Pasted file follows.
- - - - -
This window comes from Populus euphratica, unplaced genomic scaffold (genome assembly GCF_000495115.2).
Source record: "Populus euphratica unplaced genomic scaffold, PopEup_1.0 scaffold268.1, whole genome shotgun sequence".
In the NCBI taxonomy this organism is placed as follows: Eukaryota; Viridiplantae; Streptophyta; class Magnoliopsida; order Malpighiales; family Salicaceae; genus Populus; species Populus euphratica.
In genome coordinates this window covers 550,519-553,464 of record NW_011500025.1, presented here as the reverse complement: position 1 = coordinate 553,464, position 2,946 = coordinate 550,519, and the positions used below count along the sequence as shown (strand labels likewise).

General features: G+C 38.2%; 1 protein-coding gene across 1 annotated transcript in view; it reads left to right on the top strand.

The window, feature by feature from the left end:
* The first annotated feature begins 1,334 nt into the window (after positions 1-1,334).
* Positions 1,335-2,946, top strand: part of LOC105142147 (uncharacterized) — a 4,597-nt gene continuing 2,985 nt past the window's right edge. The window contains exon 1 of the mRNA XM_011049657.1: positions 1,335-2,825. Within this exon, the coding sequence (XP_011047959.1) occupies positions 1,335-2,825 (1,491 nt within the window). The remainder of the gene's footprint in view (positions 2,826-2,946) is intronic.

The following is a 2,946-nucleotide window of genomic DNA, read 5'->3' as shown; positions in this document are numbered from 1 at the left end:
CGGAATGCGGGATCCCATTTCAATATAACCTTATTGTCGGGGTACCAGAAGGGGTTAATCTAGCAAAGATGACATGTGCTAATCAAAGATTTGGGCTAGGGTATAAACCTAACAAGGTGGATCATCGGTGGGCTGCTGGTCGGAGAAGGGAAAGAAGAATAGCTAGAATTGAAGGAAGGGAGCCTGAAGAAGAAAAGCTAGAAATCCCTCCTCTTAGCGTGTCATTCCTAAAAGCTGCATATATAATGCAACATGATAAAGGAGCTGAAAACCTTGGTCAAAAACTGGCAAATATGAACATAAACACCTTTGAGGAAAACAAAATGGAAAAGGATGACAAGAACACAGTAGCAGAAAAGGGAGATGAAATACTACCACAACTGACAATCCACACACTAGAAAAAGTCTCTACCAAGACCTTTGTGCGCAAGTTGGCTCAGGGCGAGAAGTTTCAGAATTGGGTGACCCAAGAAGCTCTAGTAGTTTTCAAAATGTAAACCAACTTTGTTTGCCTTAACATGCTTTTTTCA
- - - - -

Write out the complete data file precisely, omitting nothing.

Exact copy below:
This window comes from Populus euphratica, unplaced genomic scaffold (genome assembly GCF_000495115.2).
Source record: "Populus euphratica unplaced genomic scaffold, PopEup_1.0 scaffold268.1, whole genome shotgun sequence".
In the NCBI taxonomy this organism is placed as follows: Eukaryota; Viridiplantae; Streptophyta; class Magnoliopsida; order Malpighiales; family Salicaceae; genus Populus; species Populus euphratica.
In genome coordinates this window covers 550,519-553,464 of record NW_011500025.1, presented here as the reverse complement: position 1 = coordinate 553,464, position 2,946 = coordinate 550,519, and the positions used below count along the sequence as shown (strand labels likewise).

General features: G+C 38.2%; 1 protein-coding gene across 1 annotated transcript in view; it reads left to right on the top strand.

The window, feature by feature from the left end:
* The first annotated feature begins 1,334 nt into the window (after positions 1-1,334).
* Positions 1,335-2,946, top strand: part of LOC105142147 (uncharacterized) — a 4,597-nt gene continuing 2,985 nt past the window's right edge. The window contains exon 1 of the mRNA XM_011049657.1: positions 1,335-2,825. Within this exon, the coding sequence (XP_011047959.1) occupies positions 1,335-2,825 (1,491 nt within the window). The remainder of the gene's footprint in view (positions 2,826-2,946) is intronic.

The following is a 2,946-nucleotide window of genomic DNA, read 5'->3' as shown; positions in this document are numbered from 1 at the left end:
CGGAATGCGGGATCCCATTTCAATATAACCTTATTGTCGGGGTACCAGAAGGGGTTAATCTAGCAAAGATGACATGTGCTAATCAAAGATTTGGGCTAGGGTATAAACCTAACAAGGTGGATCATCGGTGGGCTGCTGGTCGGAGAAGGGAAAGAAGAATAGCTAGAATTGAAGGAAGGGAGCCTGAAGAAGAAAAGCTAGAAATCCCTCCTCTTAGCGTGTCATTCCTAAAAGCTGCATATATAATGCAACATGATAAAGGAGCTGAAAACCTTGGTCAAAAACTGGCAAATATGAACATAAACACCTTTGAGGAAAACAAAATGGAAAAGGATGACAAGAACACAGTAGCAGAAAAGGGAGATGAAATACTACCACAACTGACAATCCACACACTAGAAAAAGTCTCTACCAAGACCTTTGTGCGCAAGTTGGCTCAGGGCGAGAAGTTTCAGAATTGGGTGACCCAAGAAGCTCTAGTAGTTTTCAAAATGTAAACCAACTTTGTTTGCCTTAACATGCTTTTTTCA